If you haven't read Dave's blog, you should. He's a remarkable writer and tells some terrific stories. And I'm not just saying that so that he'll continue to evangelize on my behalf. Oh who am I kidding, of course I am.

More importantly however, I get to claim, at least on one occasion, that I got the Trott's…

…Seal of Approval.

I've been wanting to use that joke for the longest time. Oh it's good to be back.

I'll be here all week.

Thursday, July 3, 2014

Old school of thought

(reposted from 10/29/12)

I miss the One Off.

The One Off was a singular great idea/great execution/great ad that stood alone in the limelight. It was unencumbered by contrived brand extensions. Unfettered by social media integration. And unburdened by the false prophecy of 360 degree synergy.

Look through the awards annuals of days gone by and you'll find page after page of great One Offs.

But the One Off is on the endangered species list. Today, Creative Directors will trash an idea simply because it is a One Off. As if that were some kind of pejorative.

Or worse, like some crazed Joe Pesci character, they'll stick a great idea in a table vice and squeeze it until it yields banners, mobile apps and "something fun we can do on InstaGram."

It's all such nonsense. Sometimes a great spot is just a great spot. And that should be more than enough.

Ask the man, the woman, or the CMO on the street which brand does the best job marketing itself and you will no doubt hear, Apple. This is more than a little ironic since Apple is a company that defines the cutting edge of digital technology. Yet they refuse to play in the digital marketing arena.

When it comes to advertising they don't subscribe to the flavor of the day. They are iconoclasts. And refreshingly old school.

Steve Jobs, and his successor Tim Cook, never bought into the Java-scripted, HTML, inflective paradigm shifting mumbo jumbo that is being peddled in executive boardrooms across America. They know snake oil when they smell it.

But what if the greatest One Off of all time, Apple's original Super Bowl spot, were in the hands of folks who didn't know how to leave well enough alone?

I suspect Tank Top Girl would have her own Facebook page. We'd know where she buys her athletic shorts. The workout routine that produced such stunning triceps. And the high protein, gluten free cereal she eats every morning before her daily assault on convention.

Similarly, the Big Brother character would have his own Twitter feed. And a team of 20-something social media writers would be working night and day, wearing out the dictionary and the Thesaurus to come up with authentic sounding Orwellian doublespeak.

And of course there would be a website where users could enter their own target of disdain and, through the magic of algorithms and UX design, see their ex-bosses, old girlfriends, and former landlords, destroyed by a rebellious airborne sledgehammer of destruction.

Oh the hours of meaningful brand engagement that would produce. Yeah, right.

Thankfully, 1984 was not like 2012.

Wednesday, July 2, 2014

If it's Tuesday it must be Malibu

 (reposted from February 14, 2012)

It's Tuesday morning and I'm feeling nostalgic. I'm heading into the office and somehow wishing I weren't. Not that I'm not grateful for the gig, I am. But I remember a time when Tuesday mornings and the office were mutually exclusive.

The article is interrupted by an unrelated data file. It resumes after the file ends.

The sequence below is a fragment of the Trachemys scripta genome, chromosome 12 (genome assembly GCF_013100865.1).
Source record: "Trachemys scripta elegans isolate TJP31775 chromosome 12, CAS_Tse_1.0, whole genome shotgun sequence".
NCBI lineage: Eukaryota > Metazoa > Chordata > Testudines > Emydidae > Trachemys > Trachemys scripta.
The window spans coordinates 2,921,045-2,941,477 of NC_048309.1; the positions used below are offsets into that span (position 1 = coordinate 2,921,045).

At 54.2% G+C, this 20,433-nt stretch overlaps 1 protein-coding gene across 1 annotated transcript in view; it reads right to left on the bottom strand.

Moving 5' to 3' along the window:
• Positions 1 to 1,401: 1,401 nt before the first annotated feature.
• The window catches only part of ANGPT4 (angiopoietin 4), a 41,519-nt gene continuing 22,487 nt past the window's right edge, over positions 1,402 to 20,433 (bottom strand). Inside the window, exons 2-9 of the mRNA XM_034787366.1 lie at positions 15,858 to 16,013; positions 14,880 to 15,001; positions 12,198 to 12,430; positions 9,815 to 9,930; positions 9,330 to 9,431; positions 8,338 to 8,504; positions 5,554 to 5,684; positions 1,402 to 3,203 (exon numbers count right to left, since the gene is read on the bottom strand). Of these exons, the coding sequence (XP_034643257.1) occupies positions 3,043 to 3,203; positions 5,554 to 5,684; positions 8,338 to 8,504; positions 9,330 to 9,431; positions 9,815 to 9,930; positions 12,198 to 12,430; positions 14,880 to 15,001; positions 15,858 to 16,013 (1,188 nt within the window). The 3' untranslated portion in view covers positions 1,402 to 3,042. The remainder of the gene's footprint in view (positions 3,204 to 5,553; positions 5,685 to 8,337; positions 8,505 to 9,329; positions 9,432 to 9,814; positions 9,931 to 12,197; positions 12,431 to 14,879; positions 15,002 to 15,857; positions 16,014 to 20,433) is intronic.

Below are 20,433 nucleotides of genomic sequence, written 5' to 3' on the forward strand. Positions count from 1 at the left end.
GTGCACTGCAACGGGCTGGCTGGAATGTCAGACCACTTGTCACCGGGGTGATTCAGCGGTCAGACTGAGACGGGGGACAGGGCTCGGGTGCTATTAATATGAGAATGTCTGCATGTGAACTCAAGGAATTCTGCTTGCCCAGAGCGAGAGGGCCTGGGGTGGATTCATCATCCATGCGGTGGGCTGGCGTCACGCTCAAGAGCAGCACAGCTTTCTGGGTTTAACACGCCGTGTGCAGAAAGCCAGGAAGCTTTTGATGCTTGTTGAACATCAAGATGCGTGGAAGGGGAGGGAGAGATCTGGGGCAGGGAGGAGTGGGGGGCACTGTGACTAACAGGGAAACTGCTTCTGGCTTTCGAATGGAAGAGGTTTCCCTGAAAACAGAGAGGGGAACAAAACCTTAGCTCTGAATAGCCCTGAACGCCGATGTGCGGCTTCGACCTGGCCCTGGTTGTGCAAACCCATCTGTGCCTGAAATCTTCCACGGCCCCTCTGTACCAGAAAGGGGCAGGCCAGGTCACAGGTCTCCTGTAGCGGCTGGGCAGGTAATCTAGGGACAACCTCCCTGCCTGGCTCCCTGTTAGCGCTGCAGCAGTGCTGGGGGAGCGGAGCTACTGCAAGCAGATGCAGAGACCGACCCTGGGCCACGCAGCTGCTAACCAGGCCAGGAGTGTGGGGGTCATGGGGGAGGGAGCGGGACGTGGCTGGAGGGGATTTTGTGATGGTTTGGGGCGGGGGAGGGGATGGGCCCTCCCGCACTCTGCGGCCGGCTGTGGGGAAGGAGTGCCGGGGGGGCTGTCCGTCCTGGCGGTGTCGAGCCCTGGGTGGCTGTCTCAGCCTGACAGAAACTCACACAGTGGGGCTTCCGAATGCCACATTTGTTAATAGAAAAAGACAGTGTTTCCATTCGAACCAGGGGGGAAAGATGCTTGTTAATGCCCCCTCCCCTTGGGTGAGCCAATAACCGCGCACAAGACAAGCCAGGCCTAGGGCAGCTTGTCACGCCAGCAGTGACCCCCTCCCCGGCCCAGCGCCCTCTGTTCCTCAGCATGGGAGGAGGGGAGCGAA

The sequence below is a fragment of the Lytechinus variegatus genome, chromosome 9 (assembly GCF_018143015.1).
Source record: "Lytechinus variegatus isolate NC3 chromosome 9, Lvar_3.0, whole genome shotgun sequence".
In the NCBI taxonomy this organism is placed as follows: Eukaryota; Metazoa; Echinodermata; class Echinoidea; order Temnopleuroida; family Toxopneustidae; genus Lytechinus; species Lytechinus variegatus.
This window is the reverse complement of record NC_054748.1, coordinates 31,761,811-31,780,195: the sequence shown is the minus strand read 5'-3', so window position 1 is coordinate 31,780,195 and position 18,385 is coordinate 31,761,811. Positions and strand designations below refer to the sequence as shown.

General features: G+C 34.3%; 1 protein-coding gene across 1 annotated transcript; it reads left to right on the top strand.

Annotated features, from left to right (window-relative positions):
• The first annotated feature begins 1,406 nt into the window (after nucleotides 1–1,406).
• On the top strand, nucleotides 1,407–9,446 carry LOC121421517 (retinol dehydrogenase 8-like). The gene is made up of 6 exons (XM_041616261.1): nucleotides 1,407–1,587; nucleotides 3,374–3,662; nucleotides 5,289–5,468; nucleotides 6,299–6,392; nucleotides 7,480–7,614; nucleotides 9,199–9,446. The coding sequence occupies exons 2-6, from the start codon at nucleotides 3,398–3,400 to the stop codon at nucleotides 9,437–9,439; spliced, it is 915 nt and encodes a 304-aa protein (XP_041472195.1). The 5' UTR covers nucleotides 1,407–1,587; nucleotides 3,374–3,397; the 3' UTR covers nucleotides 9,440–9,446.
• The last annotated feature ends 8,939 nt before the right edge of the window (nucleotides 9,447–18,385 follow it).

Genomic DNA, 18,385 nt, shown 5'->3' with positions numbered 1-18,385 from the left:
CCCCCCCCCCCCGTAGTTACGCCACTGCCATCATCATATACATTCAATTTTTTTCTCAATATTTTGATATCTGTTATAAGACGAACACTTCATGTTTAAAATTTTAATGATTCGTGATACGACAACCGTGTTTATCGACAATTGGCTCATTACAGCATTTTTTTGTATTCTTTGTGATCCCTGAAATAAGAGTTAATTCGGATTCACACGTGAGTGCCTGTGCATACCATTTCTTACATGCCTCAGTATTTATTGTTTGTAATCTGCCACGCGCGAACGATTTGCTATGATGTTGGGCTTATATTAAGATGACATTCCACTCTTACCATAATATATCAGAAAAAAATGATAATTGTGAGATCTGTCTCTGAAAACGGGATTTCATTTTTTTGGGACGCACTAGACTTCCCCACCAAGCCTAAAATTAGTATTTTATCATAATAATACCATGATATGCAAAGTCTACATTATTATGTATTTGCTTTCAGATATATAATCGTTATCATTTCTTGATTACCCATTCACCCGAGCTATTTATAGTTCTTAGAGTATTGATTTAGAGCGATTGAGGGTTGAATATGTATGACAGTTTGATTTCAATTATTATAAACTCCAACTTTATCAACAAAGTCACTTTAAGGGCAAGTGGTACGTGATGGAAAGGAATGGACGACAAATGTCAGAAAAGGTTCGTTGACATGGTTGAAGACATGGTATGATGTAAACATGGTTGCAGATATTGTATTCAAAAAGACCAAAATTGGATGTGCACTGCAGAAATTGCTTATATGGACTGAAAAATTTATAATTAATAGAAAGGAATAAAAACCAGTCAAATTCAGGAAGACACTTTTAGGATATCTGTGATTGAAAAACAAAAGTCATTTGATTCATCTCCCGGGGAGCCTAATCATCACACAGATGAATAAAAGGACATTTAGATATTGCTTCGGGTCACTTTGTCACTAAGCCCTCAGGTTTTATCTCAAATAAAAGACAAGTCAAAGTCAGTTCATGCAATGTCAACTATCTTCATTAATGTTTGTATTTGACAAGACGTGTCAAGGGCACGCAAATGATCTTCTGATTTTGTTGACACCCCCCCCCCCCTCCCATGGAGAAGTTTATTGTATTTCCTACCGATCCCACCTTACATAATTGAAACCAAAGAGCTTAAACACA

I was working as Creative Director at Chiat/Day. My partner and I were left alone to run the ABC account the way we saw it. We never had to have the work cleared by a planner. Or an account director. Or even someone higher up on the creative food chain.

We had shoestring budgets, run and gun schedules and complete autonomy. We also had the trust of a client who would produce the work they found funny and kill the work they didn't find funny. It was that simple.

That type of creative freedom was rare, so we took advantage of it.

On Tuesday mornings we would schedule golf outings at the Malibu Country Club. We'd hit the links
at 8 AM and be back in the office after lunch. No one seemed to notice and no one seemed to care.

The foursome included myself, John Shirley, Jerry Gentile and Mark Fenske. Not the best quartet of golfers by any means. (OK, Gentile, as his name would indicate, was pretty good.) But what we lacked in golfing acuity we more than made up for in laughs. By the time the round was over, my shoulders and neck were always aching from the non-stop howling.

Best of all, the design of Malibu Country Club lent itself to our tomfoolery. The course is built into the hills of the Santa Monica mountains. The fairways are lined with desert scrub and thick, high chaparral. Out of bounds is truly out of bounds, with an abundance of scorpions and rattlesnakes. That never stopped Jerry from galloping into the brush and collecting as many lost balls as possible.

And those found balls were put to good use.

The 18th hole at Malibu sits atop a high hill. There is about 300 feet of elevation between the tee box and the green, some 400 yards away. So with the carts parked on the path, we all reached for our drivers. Somebody, I don't remember who, had a USGA non-approved driver made in Korea. The head of the golf club was about 1000 cc's and it looked like a small toaster oven.

And with that we tee'd off. Not aiming for the green. Or even the fairway. Not giving a damn about hooking or slicing. We simply gripped it and ripped it. Taking advantage of our Mt. Olympus-like setting and hitting those rescued balls as hard and as far as we possibly could.

We all looked forward to Fenske's monster swings. Mark stands about 6'3" and at the time weighed in about 250 lbs. A moose of a man, with the strength to match. His form was nowhere near perfect. And he possessed all the athletic grace of a drunken ice fisherman. But damn that boy could smack the dimples off a Titleist.

Once he drove the ball 350 yards, 150 of them were straight.

The ball landed on the green of the 7th hole.
The 7th hole of nearby Sherwood Country Club.